Jane Eyre, written by Charlotte Bronte, is the story of an orphan named Jane. It describes the life of a young girl. The book begins in Gateshead Hall where Jane lived with her aunt and her cousins. She is very much the unwanted child—- a burden to the entire Reed family. Infact she is mistreated and abused in that house. Her Aunt and her cousins both physically and emotionally abuse her. After a while her Aunt sends her off to a charitable institution, Lowood.
In Lowood the food is scarce. The manager, Mr. Brocklehurst is mean-fisted. He kept the girls almost on the brink of starvation. When the summer arrived the girls started falling sick. Bronte writes,”Semi-starvation and neglected colds had predisposed most of the pupils to receive infection; forty-five of the eighty girls lay ill at one time”(Bronte 66). Yet through all this Jane survives. She goes to graduate from that school and become a teacher.
At nineteen years of age Jane leaves Lowood to be a governess to a child in Thornfield. In Thornfied Jane experiences liberty at last. She is no longer obligated to anyone. However in Thornfield she falls in love with her master Rochester. And for the first in her life she too is loved and wanted by a man. However at the altar she finds out that he is married. Though his wife is a dangerous lunatic she feels compelled to leave him.
Through out the book Jane is portrayed as a survivor. She is the epitome of womanhood. Jane is a survivor. She survives abuse at both Gateshead and Lowood. She survives the death of her best and only friend, Helen Burns. She is strong and does not wilt under the pressure of life. Even when life is cruel it cannot quite kill her spirit or her desire to be alive. Jane breaks away from the traditional woman. The one who needs protection and shelter from the harsh world. The woman who needs a man to hold her and comfort her. On the contrary Jane is independent and self-sufficient.
Bronte emphasizes Jane’s independence by making her a working woman and contrasting her with the rest of the women who were interested in Rochester. Unlike them she takes care of herself. She does not aim to get married into wealth. She is in love with Rochester’s mind while Blanche is in love with his purse.
Essay on the Irony of Pride in Pride and Prejudice
The Irony of Pride in Pride and Prejudice
Jane Austen uses the elements of both pride and prejudice to develop the satire in her novel. Austen presents pride as both a vice and a virtue. Austen first introduces pride as a vice of arrogance and prejudice, but as the characters in the novel develop so does the concept of pride. Towards the end of the novel pride becomes the vehicle for many of the noble actions taken by the main characters. Austen skillfully interweaves the two parts of pride, the plot, and the main characters so that they develop together in the book. When we get to the end of the novel, we are left with a fuller understanding of the complexities of pride.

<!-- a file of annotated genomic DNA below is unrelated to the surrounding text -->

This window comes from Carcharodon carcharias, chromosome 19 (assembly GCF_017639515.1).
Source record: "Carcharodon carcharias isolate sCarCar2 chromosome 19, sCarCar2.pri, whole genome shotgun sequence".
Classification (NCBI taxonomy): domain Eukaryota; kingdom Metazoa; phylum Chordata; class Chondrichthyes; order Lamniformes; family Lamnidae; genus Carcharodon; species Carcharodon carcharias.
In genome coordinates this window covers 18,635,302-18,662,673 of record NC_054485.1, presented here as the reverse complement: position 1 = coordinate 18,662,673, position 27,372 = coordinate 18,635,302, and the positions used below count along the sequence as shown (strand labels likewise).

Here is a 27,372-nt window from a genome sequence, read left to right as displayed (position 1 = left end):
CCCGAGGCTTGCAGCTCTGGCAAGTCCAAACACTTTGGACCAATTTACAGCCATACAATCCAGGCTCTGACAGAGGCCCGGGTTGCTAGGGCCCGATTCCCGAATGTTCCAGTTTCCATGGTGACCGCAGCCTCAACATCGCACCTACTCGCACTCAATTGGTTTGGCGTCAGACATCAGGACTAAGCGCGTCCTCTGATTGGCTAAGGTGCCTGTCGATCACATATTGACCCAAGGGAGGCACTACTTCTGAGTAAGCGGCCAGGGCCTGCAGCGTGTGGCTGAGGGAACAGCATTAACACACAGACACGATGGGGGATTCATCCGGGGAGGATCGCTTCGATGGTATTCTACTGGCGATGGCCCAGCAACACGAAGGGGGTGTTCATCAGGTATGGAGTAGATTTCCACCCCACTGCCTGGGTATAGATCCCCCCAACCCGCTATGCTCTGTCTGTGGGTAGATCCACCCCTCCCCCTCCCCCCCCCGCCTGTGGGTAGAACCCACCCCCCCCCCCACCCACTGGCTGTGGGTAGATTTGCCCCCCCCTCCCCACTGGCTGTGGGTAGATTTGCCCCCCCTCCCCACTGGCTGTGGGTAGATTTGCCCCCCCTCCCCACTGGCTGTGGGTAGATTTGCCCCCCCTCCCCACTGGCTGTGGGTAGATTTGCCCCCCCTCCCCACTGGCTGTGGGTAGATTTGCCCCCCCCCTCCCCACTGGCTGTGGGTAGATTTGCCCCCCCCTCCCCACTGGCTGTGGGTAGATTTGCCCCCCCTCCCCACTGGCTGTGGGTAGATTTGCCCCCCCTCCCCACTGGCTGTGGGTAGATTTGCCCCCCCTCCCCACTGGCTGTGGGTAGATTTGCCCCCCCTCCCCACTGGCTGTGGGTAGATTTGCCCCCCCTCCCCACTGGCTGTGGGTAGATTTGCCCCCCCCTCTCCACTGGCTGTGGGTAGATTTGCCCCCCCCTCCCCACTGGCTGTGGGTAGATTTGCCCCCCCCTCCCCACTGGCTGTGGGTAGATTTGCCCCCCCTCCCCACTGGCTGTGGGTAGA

Throughout the first part of the novel pride is seen as negative and destructive. It is characterized as being conceited and arrogant. The actions of the main characters seem to be guided by selfish pride. It is this kind of pride that leads the main characters to act in ways that causes themselves and others much distress and suffering. In fact, the tensions, misunderstandings, and hostilities between the two main leading characters, Mr. Darcy and Miss Elizabeth Bennet are byproducts of the vice of arrogant pride.
When we first meet Mr. Darcy at an assembly, he is perceived as a handsome exciting young man who holds much promise as a gentleman and future husband. But the assembly guests soon scrutinize his prideful manners and actions and he is found to be less then desirable. Mrs. Bennet, Elizabeth’s mother, sees him as the “proudest, most disagreeable man in the world.” His conceited and prideful disposition not only offends her, but most of company at the assembly. His arrogance consumes him and his character, and veils any good…
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…ouse Publishers, 1996.
Hennelly, Jr., Mark M. “Pride and Prejudice.” Jane Austen: New Perspectives. ed. Janet Todd. New York: Holmes